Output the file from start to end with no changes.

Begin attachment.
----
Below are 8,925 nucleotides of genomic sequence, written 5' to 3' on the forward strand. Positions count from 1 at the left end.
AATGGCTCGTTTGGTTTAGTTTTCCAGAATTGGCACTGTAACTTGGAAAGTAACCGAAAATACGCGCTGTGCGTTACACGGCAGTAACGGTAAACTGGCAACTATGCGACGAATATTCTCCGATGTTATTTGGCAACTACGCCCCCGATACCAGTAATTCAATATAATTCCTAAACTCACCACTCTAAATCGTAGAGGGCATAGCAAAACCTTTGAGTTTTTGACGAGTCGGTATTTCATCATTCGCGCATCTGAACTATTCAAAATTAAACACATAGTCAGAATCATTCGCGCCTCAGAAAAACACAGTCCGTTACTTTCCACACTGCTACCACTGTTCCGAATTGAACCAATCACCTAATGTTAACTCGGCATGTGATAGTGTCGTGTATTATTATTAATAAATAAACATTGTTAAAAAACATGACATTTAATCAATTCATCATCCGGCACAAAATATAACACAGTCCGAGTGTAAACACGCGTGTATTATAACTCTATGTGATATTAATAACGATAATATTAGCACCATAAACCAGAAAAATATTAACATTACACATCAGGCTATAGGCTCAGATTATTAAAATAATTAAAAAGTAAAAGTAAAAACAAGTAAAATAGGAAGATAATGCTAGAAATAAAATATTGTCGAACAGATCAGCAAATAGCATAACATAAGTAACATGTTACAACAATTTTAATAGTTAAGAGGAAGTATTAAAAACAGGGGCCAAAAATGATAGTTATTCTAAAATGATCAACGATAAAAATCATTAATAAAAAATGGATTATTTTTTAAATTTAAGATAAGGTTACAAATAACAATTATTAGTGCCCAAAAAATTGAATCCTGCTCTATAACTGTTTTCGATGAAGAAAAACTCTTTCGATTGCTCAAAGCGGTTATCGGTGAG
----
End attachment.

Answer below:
Below are 8,925 nucleotides of genomic sequence, written 5' to 3' on the forward strand. Positions count from 1 at the left end.
AATGGCTCGTTTGGTTTAGTTTTCCAGAATTGGCACTGTAACTTGGAAAGTAACCGAAAATACGCGCTGTGCGTTACACGGCAGTAACGGTAAACTGGCAACTATGCGACGAATATTCTCCGATGTTATTTGGCAACTACGCCCCCGATACCAGTAATTCAATATAATTCCTAAACTCACCACTCTAAATCGTAGAGGGCATAGCAAAACCTTTGAGTTTTTGACGAGTCGGTATTTCATCATTCGCGCATCTGAACTATTCAAAATTAAACACATAGTCAGAATCATTCGCGCCTCAGAAAAACACAGTCCGTTACTTTCCACACTGCTACCACTGTTCCGAATTGAACCAATCACCTAATGTTAACTCGGCATGTGATAGTGTCGTGTATTATTATTAATAAATAAACATTGTTAAAAAACATGACATTTAATCAATTCATCATCCGGCACAAAATATAACACAGTCCGAGTGTAAACACGCGTGTATTATAACTCTATGTGATATTAATAACGATAATATTAGCACCATAAACCAGAAAAATATTAACATTACACATCAGGCTATAGGCTCAGATTATTAAAATAATTAAAAAGTAAAAGTAAAAACAAGTAAAATAGGAAGATAATGCTAGAAATAAAATATTGTCGAACAGATCAGCAAATAGCATAACATAAGTAACATGTTACAACAATTTTAATAGTTAAGAGGAAGTATTAAAAACAGGGGCCAAAAATGATAGTTATTCTAAAATGATCAACGATAAAAATCATTAATAAAAAATGGATTATTTTTTAAATTTAAGATAAGGTTACAAATAACAATTATTAGTGCCCAAAAAATTGAATCCTGCTCTATAACTGTTTTCGATGAAGAAAAACTCTTTCGATTGCTCAAAGCGGTTATCGGTGAG